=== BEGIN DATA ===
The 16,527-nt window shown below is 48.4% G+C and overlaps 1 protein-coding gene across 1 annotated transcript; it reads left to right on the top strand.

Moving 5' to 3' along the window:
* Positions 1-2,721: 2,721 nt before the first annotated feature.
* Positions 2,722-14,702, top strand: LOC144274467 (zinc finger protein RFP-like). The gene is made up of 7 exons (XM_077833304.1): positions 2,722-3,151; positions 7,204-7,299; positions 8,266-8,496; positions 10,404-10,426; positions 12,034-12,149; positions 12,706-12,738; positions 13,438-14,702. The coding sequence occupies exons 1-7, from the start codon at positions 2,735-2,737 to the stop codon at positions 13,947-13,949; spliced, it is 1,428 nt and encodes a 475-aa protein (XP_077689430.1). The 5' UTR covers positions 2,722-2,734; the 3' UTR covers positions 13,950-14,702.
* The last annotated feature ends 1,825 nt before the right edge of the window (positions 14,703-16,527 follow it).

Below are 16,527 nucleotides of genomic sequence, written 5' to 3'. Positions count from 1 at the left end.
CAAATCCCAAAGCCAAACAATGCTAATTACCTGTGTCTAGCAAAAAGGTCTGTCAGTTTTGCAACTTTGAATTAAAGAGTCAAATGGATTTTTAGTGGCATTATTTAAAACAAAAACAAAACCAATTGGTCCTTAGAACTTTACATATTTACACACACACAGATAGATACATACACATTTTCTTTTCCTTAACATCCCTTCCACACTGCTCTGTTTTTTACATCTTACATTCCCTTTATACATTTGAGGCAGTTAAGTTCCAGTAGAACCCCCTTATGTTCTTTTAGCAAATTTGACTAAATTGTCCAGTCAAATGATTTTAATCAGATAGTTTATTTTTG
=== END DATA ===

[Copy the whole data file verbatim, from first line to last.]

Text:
The 16,527-nt window shown below is 48.4% G+C and overlaps 1 protein-coding gene across 1 annotated transcript; it reads left to right on the top strand.

Moving 5' to 3' along the window:
* Positions 1-2,721: 2,721 nt before the first annotated feature.
* Positions 2,722-14,702, top strand: LOC144274467 (zinc finger protein RFP-like). The gene is made up of 7 exons (XM_077833304.1): positions 2,722-3,151; positions 7,204-7,299; positions 8,266-8,496; positions 10,404-10,426; positions 12,034-12,149; positions 12,706-12,738; positions 13,438-14,702. The coding sequence occupies exons 1-7, from the start codon at positions 2,735-2,737 to the stop codon at positions 13,947-13,949; spliced, it is 1,428 nt and encodes a 475-aa protein (XP_077689430.1). The 5' UTR covers positions 2,722-2,734; the 3' UTR covers positions 13,950-14,702.
* The last annotated feature ends 1,825 nt before the right edge of the window (positions 14,703-16,527 follow it).

Below are 16,527 nucleotides of genomic sequence, written 5' to 3'. Positions count from 1 at the left end.
CAAATCCCAAAGCCAAACAATGCTAATTACCTGTGTCTAGCAAAAAGGTCTGTCAGTTTTGCAACTTTGAATTAAAGAGTCAAATGGATTTTTAGTGGCATTATTTAAAACAAAAACAAAACCAATTGGTCCTTAGAACTTTACATATTTACACACACACAGATAGATACATACACATTTTCTTTTCCTTAACATCCCTTCCACACTGCTCTGTTTTTTACATCTTACATTCCCTTTATACATTTGAGGCAGTTAAGTTCCAGTAGAACCCCCTTATGTTCTTTTAGCAAATTTGACTAAATTGTCCAGTCAAATGATTTTAATCAGATAGTTTATTTTTG